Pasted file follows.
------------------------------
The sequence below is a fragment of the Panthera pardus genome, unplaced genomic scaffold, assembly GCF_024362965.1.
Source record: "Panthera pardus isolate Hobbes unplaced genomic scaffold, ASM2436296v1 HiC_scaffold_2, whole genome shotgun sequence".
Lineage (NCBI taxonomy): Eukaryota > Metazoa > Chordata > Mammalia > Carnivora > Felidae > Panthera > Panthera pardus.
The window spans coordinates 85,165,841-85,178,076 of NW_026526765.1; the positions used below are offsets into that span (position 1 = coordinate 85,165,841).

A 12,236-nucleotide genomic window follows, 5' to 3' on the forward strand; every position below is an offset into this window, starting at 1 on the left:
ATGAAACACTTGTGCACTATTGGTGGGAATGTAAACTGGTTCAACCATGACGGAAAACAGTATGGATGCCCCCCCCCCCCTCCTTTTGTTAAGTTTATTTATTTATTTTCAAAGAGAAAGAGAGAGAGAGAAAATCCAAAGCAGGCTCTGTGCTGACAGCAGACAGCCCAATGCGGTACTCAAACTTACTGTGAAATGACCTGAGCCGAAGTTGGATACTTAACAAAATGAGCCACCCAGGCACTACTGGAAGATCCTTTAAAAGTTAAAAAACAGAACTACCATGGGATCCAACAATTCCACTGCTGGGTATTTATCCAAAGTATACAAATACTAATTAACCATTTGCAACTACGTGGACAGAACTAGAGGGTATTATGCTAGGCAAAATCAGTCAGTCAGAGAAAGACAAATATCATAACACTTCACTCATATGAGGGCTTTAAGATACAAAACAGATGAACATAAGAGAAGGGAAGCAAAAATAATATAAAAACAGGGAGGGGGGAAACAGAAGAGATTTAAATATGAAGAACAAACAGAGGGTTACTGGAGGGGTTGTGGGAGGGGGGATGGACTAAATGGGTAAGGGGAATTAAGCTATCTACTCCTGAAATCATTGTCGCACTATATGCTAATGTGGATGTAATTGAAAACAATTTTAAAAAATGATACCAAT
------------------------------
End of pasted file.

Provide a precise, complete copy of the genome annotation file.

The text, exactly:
The sequence below is a fragment of the Panthera pardus genome, unplaced genomic scaffold, assembly GCF_024362965.1.
Source record: "Panthera pardus isolate Hobbes unplaced genomic scaffold, ASM2436296v1 HiC_scaffold_2, whole genome shotgun sequence".
Lineage (NCBI taxonomy): Eukaryota > Metazoa > Chordata > Mammalia > Carnivora > Felidae > Panthera > Panthera pardus.
The window spans coordinates 85,165,841-85,178,076 of NW_026526765.1; the positions used below are offsets into that span (position 1 = coordinate 85,165,841).

A 12,236-nucleotide genomic window follows, 5' to 3' on the forward strand; every position below is an offset into this window, starting at 1 on the left:
ATGAAACACTTGTGCACTATTGGTGGGAATGTAAACTGGTTCAACCATGACGGAAAACAGTATGGATGCCCCCCCCCCCCTCCTTTTGTTAAGTTTATTTATTTATTTTCAAAGAGAAAGAGAGAGAGAGAAAATCCAAAGCAGGCTCTGTGCTGACAGCAGACAGCCCAATGCGGTACTCAAACTTACTGTGAAATGACCTGAGCCGAAGTTGGATACTTAACAAAATGAGCCACCCAGGCACTACTGGAAGATCCTTTAAAAGTTAAAAAACAGAACTACCATGGGATCCAACAATTCCACTGCTGGGTATTTATCCAAAGTATACAAATACTAATTAACCATTTGCAACTACGTGGACAGAACTAGAGGGTATTATGCTAGGCAAAATCAGTCAGTCAGAGAAAGACAAATATCATAACACTTCACTCATATGAGGGCTTTAAGATACAAAACAGATGAACATAAGAGAAGGGAAGCAAAAATAATATAAAAACAGGGAGGGGGGAAACAGAAGAGATTTAAATATGAAGAACAAACAGAGGGTTACTGGAGGGGTTGTGGGAGGGGGGATGGACTAAATGGGTAAGGGGAATTAAGCTATCTACTCCTGAAATCATTGTCGCACTATATGCTAATGTGGATGTAATTGAAAACAATTTTAAAAAATGATACCAAT